Speaking of those reforms, the president's glaring oversight on certain issues deserves a mention. Surveillance of internet communication under 702 of the FISA Amendments Act is largely unchanged, as is surveillance of overseas communications under Executive Order 12333. Foreigners still have no protection under surveillance laws, and Obama still hasn't mentioned how he's going to stop the NSA from undermining cyber security, which it's been doing for years. Oh and that whole bit about improving transparency? That was bullshit. At least, Mark Zuckerberg thinks so.
But none of this should be a surprise. For those who've covered the NSA for years, it's never been a mystery that the agency's practices are terribly invasive. We knew almost ten years ago that the NSA could tap your phone even when it was powered off. So, why should we be surprised when Edward Snowden tells us that they still can?
What's important and worth emphasizing on this, the one-year anniversary of the Snowden leaks, is the simple fact that privacy takes work. Whether you like it or not, the government is spying on you. They've been spying on your for years, but now, thanks to Snowden, we have boatloads of proof. And while it will surely take years to see true reforms in the U.S. intelligence community, there are steps that you can take right now to improve your privacy. You can also thank Snowden for motivating tech companies to take privacy and security even more seriously. Did I mention that Gmail now offers end-to-end encryption?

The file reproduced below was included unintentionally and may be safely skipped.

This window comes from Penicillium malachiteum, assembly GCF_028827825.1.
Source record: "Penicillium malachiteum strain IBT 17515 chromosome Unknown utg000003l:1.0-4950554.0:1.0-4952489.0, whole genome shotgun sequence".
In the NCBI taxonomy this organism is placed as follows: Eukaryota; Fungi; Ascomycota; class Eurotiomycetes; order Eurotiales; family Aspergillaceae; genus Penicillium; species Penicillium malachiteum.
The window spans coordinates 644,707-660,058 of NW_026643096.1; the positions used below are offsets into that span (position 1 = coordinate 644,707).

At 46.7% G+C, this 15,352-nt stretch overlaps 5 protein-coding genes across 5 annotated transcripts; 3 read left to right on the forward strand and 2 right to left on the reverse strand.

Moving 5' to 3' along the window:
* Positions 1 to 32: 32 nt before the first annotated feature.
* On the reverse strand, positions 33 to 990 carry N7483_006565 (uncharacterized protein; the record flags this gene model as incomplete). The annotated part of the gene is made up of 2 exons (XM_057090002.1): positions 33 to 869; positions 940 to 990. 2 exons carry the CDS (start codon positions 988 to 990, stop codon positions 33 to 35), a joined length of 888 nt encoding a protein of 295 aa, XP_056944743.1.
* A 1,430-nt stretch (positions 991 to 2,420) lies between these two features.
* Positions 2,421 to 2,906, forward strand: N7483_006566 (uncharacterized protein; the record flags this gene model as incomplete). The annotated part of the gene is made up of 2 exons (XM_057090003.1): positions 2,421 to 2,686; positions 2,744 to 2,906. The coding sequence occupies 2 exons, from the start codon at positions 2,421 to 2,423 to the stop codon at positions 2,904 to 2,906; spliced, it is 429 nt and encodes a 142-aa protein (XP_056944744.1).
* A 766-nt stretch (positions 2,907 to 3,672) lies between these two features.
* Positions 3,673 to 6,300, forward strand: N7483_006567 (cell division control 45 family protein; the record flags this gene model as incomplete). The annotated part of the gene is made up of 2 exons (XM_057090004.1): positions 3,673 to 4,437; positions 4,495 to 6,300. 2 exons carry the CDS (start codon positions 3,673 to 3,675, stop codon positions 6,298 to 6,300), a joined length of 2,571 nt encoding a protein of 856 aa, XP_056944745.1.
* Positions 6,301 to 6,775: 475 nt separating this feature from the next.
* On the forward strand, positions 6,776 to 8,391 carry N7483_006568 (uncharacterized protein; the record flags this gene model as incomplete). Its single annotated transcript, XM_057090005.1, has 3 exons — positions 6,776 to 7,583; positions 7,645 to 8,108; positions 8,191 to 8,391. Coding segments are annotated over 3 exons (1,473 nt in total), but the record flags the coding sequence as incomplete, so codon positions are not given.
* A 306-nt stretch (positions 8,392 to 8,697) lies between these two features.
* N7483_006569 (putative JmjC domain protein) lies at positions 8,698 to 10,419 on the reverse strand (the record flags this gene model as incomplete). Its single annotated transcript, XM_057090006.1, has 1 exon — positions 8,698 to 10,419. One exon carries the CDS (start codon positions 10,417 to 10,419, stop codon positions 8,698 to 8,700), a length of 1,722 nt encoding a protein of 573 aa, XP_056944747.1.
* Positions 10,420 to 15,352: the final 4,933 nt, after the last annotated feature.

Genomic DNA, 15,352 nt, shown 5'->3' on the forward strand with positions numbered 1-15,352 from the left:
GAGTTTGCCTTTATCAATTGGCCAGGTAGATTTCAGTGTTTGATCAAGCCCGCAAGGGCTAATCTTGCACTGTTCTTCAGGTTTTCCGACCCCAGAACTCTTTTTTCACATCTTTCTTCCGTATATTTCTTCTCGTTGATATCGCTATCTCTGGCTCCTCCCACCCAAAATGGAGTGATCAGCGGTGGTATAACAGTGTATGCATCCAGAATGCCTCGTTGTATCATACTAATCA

So do it. Encrypt your email. Use DuckDuckGo instead of Google. Give Tor a try. There's a whole checklist of things you can do to improve you cybersecurity and fend off unwanted snooping. Even if the NSA's spying tools can crack your attempts at encryption—and they almost surely can—the only way we're going to usher in a new era of privacy is by actively working towards it. So if you're not happy with the amount progress we've made since the Snowden leaks, do something about it.